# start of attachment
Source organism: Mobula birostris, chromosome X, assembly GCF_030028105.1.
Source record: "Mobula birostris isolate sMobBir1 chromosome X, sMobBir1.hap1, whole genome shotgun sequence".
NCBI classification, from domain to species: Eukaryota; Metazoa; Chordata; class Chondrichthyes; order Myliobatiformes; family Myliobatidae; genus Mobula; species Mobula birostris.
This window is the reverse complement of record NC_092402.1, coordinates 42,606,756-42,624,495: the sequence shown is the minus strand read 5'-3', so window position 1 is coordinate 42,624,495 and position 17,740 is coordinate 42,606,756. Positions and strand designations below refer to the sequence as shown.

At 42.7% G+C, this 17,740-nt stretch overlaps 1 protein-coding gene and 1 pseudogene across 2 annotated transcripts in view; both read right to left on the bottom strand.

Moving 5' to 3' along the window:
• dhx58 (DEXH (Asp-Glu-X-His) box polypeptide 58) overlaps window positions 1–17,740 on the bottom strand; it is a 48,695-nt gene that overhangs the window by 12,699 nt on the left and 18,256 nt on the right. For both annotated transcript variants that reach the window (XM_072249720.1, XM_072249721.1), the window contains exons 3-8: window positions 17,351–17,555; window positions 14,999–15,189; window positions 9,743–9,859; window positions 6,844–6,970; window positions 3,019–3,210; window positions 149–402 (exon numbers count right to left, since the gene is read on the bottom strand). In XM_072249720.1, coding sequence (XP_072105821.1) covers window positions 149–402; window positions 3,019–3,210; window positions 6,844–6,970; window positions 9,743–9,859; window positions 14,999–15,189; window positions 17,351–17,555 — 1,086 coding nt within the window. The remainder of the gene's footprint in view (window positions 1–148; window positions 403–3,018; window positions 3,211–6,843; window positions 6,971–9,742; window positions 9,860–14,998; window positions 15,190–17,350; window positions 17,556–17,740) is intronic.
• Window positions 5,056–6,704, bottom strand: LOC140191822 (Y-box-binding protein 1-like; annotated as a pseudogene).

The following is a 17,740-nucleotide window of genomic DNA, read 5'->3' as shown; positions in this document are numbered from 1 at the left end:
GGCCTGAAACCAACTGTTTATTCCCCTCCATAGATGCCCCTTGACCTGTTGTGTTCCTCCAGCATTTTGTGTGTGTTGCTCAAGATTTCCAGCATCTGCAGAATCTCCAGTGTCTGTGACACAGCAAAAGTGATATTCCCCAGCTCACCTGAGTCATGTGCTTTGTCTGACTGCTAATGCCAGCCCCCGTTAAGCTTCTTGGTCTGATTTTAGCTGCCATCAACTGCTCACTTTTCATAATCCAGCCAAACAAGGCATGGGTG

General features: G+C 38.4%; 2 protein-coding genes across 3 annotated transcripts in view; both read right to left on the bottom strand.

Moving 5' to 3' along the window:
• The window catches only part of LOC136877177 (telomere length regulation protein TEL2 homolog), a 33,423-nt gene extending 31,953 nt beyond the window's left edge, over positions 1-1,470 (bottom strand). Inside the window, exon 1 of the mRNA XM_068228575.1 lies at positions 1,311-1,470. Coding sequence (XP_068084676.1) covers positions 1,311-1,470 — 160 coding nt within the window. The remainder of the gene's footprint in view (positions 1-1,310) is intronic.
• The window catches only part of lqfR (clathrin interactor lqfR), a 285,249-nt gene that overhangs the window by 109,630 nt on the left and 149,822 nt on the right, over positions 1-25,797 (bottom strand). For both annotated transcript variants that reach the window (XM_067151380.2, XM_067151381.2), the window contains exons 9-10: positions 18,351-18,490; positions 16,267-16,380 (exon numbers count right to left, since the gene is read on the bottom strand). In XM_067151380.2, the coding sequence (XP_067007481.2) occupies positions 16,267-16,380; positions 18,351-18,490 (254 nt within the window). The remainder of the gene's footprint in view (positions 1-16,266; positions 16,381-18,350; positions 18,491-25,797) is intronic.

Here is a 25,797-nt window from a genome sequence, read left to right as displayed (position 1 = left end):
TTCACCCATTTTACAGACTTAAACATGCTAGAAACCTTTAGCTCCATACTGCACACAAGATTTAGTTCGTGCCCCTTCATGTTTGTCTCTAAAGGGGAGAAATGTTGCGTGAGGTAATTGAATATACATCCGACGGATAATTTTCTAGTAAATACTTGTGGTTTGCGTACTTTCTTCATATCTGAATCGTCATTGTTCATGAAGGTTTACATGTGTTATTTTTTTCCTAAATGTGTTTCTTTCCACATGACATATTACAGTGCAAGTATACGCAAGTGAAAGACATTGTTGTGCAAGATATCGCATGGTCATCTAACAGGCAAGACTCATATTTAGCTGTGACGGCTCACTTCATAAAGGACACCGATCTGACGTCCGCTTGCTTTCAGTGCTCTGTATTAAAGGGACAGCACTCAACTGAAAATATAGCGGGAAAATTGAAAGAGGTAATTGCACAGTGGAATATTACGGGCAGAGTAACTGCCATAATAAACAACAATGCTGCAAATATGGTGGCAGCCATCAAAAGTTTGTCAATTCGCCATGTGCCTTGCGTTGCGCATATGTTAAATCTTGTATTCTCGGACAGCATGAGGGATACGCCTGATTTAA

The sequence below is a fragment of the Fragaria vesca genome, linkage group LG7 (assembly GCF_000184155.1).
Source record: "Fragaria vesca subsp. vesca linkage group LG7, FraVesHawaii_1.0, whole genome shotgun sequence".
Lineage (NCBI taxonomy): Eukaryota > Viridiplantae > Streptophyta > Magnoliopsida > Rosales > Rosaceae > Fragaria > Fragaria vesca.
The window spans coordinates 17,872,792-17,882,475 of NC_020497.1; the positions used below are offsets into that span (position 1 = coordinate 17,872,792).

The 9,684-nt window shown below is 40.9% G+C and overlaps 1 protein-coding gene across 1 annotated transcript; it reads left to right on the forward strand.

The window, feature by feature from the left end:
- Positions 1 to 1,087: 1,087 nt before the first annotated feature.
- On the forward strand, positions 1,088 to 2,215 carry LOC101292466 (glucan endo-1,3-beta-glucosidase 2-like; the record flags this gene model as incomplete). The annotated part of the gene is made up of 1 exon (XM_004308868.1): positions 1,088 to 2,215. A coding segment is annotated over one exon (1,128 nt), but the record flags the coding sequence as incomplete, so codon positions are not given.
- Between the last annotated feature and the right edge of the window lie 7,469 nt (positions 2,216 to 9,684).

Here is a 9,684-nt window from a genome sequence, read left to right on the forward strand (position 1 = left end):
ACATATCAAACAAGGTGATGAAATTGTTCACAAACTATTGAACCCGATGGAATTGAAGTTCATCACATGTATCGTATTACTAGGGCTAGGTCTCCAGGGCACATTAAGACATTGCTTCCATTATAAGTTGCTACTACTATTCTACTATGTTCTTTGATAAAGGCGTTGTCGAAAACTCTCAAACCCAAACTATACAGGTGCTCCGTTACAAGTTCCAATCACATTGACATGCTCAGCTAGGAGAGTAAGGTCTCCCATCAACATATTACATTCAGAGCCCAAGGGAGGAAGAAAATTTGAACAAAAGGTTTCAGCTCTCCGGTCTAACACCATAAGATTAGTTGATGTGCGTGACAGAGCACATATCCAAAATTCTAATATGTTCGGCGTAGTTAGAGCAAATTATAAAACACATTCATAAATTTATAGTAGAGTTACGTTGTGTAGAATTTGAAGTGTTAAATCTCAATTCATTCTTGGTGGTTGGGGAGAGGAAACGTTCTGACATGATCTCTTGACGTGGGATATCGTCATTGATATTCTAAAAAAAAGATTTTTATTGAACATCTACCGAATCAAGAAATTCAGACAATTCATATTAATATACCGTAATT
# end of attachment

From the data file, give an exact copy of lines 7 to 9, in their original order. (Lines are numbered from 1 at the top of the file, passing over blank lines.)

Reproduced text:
• dhx58 (DEXH (Asp-Glu-X-His) box polypeptide 58) overlaps window positions 1–17,740 on the bottom strand; it is a 48,695-nt gene that overhangs the window by 12,699 nt on the left and 18,256 nt on the right. For both annotated transcript variants that reach the window (XM_072249720.1, XM_072249721.1), the window contains exons 3-8: window positions 17,351–17,555; window positions 14,999–15,189; window positions 9,743–9,859; window positions 6,844–6,970; window positions 3,019–3,210; window positions 149–402 (exon numbers count right to left, since the gene is read on the bottom strand). In XM_072249720.1, coding sequence (XP_072105821.1) covers window positions 149–402; window positions 3,019–3,210; window positions 6,844–6,970; window positions 9,743–9,859; window positions 14,999–15,189; window positions 17,351–17,555 — 1,086 coding nt within the window. The remainder of the gene's footprint in view (window positions 1–148; window positions 403–3,018; window positions 3,211–6,843; window positions 6,971–9,742; window positions 9,860–14,998; window positions 15,190–17,350; window positions 17,556–17,740) is intronic.
• Window positions 5,056–6,704, bottom strand: LOC140191822 (Y-box-binding protein 1-like; annotated as a pseudogene).

The following is a 17,740-nucleotide window of genomic DNA, read 5'->3' as shown; positions in this document are numbered from 1 at the left end: